The peace of occupied Japan was shattered in June 1950 when North Korea invaded South Korea, igniting the Korean War. American naval and air forces quickly became involved in combat operations, and it was soon clear that American ground forces would have to be committed. To stem the North Korean advance, the occupation forces in Japan were thus shipped off to South Korea as quickly as possible, but their lack of training and equipment was telling, as some of the initial American units were destroyed by the North Koreans. However, the stage was eventually reached as enough units of Eighth Army arrived in Korea to make a firm front. The North Koreans threw themselves against that front, the Pusan Perimeter, and failed to break it. In the meantime, Eighth Army had reorganized, since it had too many divisions under its command for it to exercise effective control directly. The I Corps and the IX Corps were reactivated in the United States and then shipped to Korea to assume command of Eighth Army's subordinate divisions.

The stalemate was broken by the Inchon landings of the X Corps (tenth corps, consisting of soldiers and Marines). The North Korean forces, when confronted with this threat to their rear areas, combined with a breakout operation at Pusan, broke away and hastily retired.

Both South and North Korea were almost entirely occupied by United Nations forces. However, once American units neared the Yalu River and the frontier between North Korea and China, the Chinese intervened and drastically changed the character of the war. Eighth Army was decisively defeated at the Battle of the Chongchon River and forced to retreat all the way back to South Korea. American historian Clay Blair noted that the Eighth Army was left completely unprotected on its right flank due to the Turkish Brigade'sretreat, describing the Turks as "overrated, poorly led green troops" who "broke and bugged out", despite myths that arose about the Turks killing 200 enemies by bayonet. American commanding officer Paul Freeman said that the Turks had a "look at the situation," "and they had no stomach for it, and they were running in all directions."[3][4] The defeat of the U.S. Eighth Army resulted in the longest retreat of any American military unit in history. General Walker was killed in a jeep accident and replaced by Lieutenant General Matthew Ridgway. The overstretched Eighth Army suffered heavily with the Chinese offensive, who were able to benefit from shorter lines of communication and with rather casually deployed enemy forces. The Chinese broke through the American defenses despite American air supremacy and the Eighth Army and U.N. forces retreated hastily to avoid encirclement. The Chinese offensive continued pressing American forces, which lost Seoul, the South Korean capital. Eighth Army's morale and esprit de corps hit rock bottom, to where it was widely regarded as a broken, defeated rabble.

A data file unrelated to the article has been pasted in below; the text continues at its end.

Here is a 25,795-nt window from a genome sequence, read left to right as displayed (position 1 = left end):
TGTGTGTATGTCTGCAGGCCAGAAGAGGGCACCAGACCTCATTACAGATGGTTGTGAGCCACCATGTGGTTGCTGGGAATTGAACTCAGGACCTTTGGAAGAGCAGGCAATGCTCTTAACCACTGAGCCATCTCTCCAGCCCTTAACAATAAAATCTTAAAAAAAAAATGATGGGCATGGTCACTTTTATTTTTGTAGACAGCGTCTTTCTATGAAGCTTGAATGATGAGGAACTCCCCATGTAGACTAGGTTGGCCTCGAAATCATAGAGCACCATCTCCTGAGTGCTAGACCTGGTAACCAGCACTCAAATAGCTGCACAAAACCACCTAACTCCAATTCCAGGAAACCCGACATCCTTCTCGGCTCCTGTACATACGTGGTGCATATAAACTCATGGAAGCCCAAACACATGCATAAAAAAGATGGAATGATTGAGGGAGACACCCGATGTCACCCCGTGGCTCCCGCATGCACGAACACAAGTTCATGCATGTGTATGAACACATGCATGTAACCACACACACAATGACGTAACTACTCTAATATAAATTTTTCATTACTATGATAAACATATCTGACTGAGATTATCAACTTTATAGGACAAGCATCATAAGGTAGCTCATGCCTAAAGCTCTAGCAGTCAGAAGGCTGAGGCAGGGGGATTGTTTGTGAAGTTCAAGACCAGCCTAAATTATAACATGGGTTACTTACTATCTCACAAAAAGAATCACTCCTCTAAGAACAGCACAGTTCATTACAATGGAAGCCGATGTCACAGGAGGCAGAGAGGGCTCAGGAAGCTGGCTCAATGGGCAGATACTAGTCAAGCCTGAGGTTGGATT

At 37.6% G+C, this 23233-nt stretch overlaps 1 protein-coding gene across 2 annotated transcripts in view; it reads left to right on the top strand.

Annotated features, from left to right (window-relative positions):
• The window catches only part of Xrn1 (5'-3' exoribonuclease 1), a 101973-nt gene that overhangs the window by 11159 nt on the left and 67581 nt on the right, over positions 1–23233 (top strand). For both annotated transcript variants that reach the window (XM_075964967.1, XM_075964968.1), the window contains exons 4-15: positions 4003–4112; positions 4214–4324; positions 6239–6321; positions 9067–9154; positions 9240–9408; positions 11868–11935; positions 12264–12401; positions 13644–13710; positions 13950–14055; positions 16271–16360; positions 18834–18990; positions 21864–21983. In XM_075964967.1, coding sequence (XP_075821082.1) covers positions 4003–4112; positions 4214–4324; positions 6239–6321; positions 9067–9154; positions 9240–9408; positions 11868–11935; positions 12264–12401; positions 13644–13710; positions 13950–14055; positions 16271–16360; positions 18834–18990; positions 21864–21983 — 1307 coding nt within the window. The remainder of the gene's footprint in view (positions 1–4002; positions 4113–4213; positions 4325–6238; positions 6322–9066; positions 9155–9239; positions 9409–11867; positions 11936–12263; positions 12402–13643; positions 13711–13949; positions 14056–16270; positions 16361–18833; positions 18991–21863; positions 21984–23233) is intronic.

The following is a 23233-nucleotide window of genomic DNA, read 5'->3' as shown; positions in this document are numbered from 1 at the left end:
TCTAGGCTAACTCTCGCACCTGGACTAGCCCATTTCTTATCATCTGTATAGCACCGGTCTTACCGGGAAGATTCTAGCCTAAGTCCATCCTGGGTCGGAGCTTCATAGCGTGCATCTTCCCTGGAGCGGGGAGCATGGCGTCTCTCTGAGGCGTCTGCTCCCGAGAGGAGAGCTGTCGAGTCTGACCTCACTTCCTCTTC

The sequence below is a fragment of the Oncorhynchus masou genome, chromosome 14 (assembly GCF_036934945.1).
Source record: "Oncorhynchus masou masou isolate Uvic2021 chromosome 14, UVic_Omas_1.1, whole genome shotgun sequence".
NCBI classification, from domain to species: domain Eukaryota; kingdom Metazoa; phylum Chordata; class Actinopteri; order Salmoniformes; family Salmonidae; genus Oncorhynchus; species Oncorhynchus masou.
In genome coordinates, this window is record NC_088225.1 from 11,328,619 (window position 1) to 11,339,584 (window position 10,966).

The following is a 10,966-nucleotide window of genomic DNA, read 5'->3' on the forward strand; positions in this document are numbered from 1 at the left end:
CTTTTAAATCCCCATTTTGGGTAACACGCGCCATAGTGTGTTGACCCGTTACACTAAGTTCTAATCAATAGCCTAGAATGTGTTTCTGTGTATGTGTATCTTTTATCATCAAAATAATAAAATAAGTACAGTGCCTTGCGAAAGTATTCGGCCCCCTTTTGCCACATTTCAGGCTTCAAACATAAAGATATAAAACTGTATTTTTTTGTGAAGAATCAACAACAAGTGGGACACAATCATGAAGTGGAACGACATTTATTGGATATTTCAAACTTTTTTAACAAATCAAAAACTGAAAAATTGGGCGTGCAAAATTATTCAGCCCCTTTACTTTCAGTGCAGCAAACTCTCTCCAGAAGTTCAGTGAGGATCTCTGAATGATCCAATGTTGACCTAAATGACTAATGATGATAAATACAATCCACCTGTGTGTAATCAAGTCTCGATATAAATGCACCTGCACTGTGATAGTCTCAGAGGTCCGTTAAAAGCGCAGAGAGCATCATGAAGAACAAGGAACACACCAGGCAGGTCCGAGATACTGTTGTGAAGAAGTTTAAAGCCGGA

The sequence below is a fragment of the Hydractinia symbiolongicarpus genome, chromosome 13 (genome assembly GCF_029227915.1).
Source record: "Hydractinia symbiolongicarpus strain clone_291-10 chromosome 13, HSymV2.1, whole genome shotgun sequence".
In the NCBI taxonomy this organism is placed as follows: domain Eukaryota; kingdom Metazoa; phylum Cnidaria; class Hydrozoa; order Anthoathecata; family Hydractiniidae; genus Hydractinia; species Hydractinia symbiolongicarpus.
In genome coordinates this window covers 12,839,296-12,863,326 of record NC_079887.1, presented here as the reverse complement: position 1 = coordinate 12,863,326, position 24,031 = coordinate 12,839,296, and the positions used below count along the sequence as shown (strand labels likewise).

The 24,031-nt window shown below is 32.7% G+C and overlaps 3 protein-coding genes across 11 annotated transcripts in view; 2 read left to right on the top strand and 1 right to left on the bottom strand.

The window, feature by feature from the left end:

General Ridgway forcefully restored Eighth Army to combat effectiveness over several months. Under his leadership, it slowed and finally halted the Chinese advance at the battles of Chipyong-ni and Wonju. It then counter-attacked the Chinese, taking Seoul again, and driving the communist forces back above the 38th parallel into North Korea. Next, the front stabilized in the 38th parallel area.

When General Ridgway replaced General of the Army Douglas MacArthur as the overall U.N. commander, Lieutenant General James Van Fleet assumed command of Eighth Army. After the war of movement during the first stages, the fighting in Korea settled down to a war of attrition. Ceasefire negotiations were begun at the village of Panmunjom in the summer of 1951, and they dragged on for two years. When the Military Demarcation Line was finally agreed to by the Korean Armistice Agreement, the Eighth Army had failed in its mission of capturing the Korean peninsular, but the realities of a limited war in a world of nuclear weapons had become obvious. South Korea and North Korea continued on as separate states.